Will Startups Become Popular Again?

The recent banking crisis hurt many start-ups that were already struggling. Should firms to try buy them—and their technology and talent?

With cash-strapped tech companies reeling from the banking crisis, experts say leaders are already hoping for a good old-fashioned Silicon Valley fire sale—the kind that could jump-start their own company. 

There are some caveats. With recession fears looming and the cost of borrowing the highest it’s been in over a decade, experts say leaders are taking a more pragmatic approach—to this kind of deal as well as others. Indeed, M&A acquisitions, while up 9% over last year, have cooled considerably since 2021's record buying spree. “Most companies right now are cash constrained, and cash is king,” says Chad Astmann, Korn Ferry’s co-head of global investment management. Still, he adds, the lower pricing potential could make this a good time for firms to pull the trigger if they were considering making an acquisition of a specific company prior to the current banking crisis.

Such purchases won’t guarantee success—the Harvard Business Review reports that between 70% and 90% of mergers and acquisitions fail. Many firms are drawn to the innovative technology start-ups create. “But buying them is not a great strategy unless you can create revenue out of it,” says Astmann. He adds that monopolies are rare in the start-up space, so even if one service provider goes away, another is likely to step in to replace it.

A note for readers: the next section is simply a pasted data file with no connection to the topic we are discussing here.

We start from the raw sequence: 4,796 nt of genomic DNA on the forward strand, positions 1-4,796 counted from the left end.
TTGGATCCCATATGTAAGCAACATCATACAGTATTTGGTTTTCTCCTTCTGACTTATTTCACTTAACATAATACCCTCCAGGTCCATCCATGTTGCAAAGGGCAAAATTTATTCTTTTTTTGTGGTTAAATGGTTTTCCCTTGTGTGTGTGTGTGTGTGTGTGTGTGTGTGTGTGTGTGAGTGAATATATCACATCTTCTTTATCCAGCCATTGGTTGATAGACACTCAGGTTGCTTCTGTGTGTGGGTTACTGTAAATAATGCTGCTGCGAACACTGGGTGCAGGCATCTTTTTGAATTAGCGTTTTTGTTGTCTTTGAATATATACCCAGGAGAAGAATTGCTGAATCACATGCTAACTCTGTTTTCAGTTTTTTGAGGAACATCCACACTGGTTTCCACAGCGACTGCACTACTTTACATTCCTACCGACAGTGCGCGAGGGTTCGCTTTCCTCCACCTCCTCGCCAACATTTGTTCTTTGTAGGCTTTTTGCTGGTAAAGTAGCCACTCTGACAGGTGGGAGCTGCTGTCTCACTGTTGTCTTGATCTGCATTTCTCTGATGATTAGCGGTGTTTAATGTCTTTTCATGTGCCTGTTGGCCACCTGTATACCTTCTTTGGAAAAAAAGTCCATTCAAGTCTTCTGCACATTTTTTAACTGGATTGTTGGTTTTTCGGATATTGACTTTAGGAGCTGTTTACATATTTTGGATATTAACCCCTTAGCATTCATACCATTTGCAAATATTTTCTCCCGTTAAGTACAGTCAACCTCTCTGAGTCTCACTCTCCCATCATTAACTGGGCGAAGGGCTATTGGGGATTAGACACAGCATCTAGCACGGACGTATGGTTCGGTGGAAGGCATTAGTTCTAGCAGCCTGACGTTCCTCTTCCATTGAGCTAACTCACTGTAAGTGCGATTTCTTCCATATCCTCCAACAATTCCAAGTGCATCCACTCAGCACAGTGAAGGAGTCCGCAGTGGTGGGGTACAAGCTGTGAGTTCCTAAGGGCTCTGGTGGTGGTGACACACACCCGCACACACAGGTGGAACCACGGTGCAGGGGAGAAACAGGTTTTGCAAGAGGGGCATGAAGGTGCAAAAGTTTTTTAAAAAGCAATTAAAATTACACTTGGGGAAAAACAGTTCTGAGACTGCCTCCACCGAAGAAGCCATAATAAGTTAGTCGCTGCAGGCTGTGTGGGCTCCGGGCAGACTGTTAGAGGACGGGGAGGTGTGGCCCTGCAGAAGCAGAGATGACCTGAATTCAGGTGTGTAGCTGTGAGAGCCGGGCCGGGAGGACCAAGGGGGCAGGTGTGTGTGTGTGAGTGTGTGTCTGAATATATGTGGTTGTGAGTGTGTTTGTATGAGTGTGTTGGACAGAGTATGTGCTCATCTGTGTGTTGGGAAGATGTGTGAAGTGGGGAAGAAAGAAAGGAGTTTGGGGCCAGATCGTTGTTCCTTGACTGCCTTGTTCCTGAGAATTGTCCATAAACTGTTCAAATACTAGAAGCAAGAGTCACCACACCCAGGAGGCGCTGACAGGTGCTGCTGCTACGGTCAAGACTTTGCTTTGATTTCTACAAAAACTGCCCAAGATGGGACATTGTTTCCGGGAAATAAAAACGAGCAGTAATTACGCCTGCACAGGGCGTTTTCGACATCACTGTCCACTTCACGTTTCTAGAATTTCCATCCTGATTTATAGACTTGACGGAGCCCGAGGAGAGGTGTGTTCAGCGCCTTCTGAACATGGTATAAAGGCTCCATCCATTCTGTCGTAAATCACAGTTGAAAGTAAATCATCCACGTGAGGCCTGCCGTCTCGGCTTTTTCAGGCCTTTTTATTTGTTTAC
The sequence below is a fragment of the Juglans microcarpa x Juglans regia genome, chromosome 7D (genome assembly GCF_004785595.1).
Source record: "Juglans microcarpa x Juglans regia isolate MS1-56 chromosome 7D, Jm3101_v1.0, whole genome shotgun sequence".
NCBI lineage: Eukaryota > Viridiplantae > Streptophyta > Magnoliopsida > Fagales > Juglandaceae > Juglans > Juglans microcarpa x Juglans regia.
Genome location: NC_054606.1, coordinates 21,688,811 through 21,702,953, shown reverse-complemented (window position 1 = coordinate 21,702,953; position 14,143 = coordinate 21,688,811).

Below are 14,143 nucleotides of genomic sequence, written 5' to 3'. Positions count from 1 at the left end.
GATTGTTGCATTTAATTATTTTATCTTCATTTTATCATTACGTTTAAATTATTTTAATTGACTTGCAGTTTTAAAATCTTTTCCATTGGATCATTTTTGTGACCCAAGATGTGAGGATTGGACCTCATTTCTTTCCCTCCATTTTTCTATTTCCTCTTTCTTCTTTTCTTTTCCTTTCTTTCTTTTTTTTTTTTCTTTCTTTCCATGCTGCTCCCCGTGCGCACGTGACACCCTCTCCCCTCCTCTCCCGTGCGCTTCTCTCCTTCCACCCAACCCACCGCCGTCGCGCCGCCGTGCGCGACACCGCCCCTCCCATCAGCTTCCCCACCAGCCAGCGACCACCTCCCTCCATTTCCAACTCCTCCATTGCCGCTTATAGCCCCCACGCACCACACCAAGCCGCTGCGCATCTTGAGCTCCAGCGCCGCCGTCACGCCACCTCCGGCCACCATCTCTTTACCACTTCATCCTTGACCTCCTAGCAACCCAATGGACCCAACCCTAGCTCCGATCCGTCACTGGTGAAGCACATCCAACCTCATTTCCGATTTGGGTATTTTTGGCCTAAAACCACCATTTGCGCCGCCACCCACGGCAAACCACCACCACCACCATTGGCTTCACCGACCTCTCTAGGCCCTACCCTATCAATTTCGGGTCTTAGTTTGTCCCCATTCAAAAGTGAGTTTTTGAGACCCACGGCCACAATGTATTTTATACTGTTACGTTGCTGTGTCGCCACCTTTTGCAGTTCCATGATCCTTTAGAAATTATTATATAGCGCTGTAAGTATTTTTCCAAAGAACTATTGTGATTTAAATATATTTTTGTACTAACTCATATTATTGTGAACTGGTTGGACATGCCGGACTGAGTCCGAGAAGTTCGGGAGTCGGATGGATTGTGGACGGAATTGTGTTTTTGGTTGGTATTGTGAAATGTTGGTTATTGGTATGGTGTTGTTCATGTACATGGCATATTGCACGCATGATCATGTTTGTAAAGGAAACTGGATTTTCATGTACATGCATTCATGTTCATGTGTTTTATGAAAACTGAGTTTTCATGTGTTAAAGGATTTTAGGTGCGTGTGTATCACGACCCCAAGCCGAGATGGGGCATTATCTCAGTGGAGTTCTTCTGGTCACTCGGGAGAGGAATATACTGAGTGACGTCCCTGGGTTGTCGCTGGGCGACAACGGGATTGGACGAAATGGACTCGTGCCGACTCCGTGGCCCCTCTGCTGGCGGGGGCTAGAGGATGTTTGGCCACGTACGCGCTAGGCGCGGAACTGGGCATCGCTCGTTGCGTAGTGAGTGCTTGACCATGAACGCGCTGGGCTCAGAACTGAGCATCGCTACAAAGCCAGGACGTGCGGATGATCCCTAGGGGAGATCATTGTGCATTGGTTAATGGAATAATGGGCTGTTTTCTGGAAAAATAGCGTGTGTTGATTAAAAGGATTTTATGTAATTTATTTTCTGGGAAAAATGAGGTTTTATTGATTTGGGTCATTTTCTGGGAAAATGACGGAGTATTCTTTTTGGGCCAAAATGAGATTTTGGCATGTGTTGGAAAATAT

Experts say the real benefit of buying a firm could be its workforce, rather than the specific service it provides. Despite recent tech layoffs, there are still over 10 million job openings nationwide, including 3.4 million in cybersecurity as of the end of last year. “A firm may need to shore up some of its software talent,” says Chris Cantarella, a senior client partner in Korn Ferry’s global technology market. 

Another compelling reason to press the “buy” button is to take a start-up off the board and away from competitors, particularly if the company has developed cutting-edge technology. But the decision still comes down to ROI and other economic decisions for corporate development and CFOs, says Brad Frank, senior client partner in Korn Ferry’s Technology practice. In the third quarter of 2021, the median pre-money valuation of venture-backed Silicon Valley start-ups was reportedly $42 million. Even at a lower price, “executives need to ask how much market share and revenue can be increased by taking the company off the table,’” says Frank.

Lest leaders’ mouths start watering at the thought of bargain-basement prices, experts warn that the deep discounts might be wishful thinking in many instances. “These entrepreneurs are very tough, and they’re backed by venture capitalists who are going to try and tell the story that the company is still worth twenty times revenue,” says Cantarella.


For more information, contact Korn Ferry’s Technology practice.